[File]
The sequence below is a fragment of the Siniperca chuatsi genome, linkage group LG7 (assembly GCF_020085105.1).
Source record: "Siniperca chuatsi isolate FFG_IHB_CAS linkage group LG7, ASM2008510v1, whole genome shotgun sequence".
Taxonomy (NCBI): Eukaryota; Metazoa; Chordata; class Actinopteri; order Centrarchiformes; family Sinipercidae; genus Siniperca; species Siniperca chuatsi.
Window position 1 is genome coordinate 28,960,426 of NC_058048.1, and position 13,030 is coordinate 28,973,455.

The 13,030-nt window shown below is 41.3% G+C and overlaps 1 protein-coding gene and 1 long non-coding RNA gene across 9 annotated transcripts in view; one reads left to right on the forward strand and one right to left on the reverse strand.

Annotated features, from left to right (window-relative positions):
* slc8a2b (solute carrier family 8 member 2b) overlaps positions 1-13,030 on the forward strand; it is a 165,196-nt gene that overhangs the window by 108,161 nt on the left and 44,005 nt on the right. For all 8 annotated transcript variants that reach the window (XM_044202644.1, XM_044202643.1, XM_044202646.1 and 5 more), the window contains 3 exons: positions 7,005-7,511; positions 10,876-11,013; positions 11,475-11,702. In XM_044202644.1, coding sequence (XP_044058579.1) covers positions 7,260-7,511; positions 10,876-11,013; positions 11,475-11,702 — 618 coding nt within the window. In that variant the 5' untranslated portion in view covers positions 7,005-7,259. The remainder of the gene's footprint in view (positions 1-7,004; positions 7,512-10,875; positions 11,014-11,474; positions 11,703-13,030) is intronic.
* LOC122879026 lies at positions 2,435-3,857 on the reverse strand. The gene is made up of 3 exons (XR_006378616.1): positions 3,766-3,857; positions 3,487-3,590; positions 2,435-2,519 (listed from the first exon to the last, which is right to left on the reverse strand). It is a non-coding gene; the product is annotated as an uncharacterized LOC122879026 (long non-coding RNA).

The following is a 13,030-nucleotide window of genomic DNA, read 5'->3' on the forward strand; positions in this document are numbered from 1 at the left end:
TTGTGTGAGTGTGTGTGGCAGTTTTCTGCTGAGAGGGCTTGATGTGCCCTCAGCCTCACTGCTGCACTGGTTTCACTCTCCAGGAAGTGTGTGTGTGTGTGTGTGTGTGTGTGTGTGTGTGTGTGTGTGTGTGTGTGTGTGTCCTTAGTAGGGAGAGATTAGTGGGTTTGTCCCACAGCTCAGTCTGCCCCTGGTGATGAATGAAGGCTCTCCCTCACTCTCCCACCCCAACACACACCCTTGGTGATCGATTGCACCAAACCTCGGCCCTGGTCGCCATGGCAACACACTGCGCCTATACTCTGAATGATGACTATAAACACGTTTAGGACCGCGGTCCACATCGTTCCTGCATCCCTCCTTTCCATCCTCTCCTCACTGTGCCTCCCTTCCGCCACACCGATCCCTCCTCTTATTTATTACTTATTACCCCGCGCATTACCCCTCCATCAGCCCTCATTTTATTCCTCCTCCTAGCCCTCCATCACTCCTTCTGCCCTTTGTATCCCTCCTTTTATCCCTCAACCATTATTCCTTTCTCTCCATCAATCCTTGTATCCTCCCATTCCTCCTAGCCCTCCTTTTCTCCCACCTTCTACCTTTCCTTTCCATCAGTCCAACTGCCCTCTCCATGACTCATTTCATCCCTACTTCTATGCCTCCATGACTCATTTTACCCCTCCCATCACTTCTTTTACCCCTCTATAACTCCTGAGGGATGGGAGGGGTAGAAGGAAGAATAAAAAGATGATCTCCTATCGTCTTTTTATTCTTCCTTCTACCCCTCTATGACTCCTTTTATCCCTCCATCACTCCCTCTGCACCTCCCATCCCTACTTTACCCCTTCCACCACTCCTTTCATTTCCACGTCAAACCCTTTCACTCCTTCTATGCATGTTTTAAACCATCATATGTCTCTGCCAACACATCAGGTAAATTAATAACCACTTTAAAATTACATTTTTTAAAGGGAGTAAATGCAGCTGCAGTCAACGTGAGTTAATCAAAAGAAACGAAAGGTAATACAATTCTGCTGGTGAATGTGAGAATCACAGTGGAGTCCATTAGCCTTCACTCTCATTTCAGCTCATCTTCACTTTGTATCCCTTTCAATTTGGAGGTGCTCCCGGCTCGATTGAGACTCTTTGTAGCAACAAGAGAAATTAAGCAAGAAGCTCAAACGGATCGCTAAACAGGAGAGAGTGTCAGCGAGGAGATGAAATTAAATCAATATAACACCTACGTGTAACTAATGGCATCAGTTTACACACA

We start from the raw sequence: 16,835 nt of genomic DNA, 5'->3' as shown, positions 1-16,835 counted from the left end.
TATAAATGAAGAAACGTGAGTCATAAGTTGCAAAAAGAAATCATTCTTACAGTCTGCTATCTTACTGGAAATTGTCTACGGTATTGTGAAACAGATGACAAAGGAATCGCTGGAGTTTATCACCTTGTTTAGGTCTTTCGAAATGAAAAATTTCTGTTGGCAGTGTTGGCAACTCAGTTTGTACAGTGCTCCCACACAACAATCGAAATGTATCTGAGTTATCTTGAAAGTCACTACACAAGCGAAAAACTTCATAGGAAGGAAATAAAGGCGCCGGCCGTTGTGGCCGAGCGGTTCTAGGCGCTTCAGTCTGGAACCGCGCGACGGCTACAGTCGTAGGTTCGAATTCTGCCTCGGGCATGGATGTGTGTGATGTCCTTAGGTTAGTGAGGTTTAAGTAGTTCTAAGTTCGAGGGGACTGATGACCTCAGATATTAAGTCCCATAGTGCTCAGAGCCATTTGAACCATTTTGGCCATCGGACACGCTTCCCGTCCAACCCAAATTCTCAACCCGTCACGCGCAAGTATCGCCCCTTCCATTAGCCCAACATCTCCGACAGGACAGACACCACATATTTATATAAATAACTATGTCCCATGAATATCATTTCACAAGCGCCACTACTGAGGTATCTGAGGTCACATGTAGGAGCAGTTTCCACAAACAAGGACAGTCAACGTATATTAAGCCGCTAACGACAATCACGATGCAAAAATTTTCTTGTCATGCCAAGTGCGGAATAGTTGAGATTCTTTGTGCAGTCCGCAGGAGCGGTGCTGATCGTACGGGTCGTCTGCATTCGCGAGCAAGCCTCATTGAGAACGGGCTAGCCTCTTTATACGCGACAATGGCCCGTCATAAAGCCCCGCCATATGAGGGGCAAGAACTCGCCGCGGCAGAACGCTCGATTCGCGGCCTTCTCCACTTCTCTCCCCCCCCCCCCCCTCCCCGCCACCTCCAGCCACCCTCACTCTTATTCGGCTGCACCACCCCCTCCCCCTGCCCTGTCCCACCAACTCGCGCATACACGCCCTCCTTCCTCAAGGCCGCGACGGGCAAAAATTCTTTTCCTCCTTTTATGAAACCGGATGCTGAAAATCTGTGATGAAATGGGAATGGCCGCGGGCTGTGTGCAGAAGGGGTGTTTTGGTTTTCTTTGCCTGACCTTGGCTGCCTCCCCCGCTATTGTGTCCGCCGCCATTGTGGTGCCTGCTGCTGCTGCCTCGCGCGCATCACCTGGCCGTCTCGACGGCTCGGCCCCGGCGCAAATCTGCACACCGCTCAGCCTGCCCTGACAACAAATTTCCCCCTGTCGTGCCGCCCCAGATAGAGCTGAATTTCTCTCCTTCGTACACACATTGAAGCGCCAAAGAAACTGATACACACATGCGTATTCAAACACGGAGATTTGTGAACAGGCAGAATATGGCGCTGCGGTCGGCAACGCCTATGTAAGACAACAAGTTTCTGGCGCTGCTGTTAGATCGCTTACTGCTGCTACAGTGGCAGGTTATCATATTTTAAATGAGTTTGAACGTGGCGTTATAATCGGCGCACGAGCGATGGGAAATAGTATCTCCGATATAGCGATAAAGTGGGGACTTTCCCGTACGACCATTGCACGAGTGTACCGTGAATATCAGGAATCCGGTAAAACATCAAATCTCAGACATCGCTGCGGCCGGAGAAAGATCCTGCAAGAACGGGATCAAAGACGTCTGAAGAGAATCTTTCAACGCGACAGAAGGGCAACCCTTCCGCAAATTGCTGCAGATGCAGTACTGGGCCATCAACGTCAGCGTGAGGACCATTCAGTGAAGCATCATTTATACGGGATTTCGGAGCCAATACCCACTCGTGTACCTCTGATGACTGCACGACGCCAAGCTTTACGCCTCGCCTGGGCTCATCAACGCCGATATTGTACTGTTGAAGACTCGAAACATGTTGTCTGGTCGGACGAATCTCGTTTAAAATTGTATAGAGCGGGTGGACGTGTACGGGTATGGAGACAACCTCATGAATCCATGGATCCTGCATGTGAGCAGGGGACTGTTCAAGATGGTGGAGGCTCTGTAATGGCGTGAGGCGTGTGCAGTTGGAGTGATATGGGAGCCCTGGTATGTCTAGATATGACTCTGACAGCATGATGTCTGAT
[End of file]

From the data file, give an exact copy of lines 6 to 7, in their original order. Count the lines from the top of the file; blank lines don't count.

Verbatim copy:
Annotated features, from left to right (window-relative positions):
* slc8a2b (solute carrier family 8 member 2b) overlaps positions 1-13,030 on the forward strand; it is a 165,196-nt gene that overhangs the window by 108,161 nt on the left and 44,005 nt on the right. For all 8 annotated transcript variants that reach the window (XM_044202644.1, XM_044202643.1, XM_044202646.1 and 5 more), the window contains 3 exons: positions 7,005-7,511; positions 10,876-11,013; positions 11,475-11,702. In XM_044202644.1, coding sequence (XP_044058579.1) covers positions 7,260-7,511; positions 10,876-11,013; positions 11,475-11,702 — 618 coding nt within the window. In that variant the 5' untranslated portion in view covers positions 7,005-7,259. The remainder of the gene's footprint in view (positions 1-7,004; positions 7,512-10,875; positions 11,014-11,474; positions 11,703-13,030) is intronic.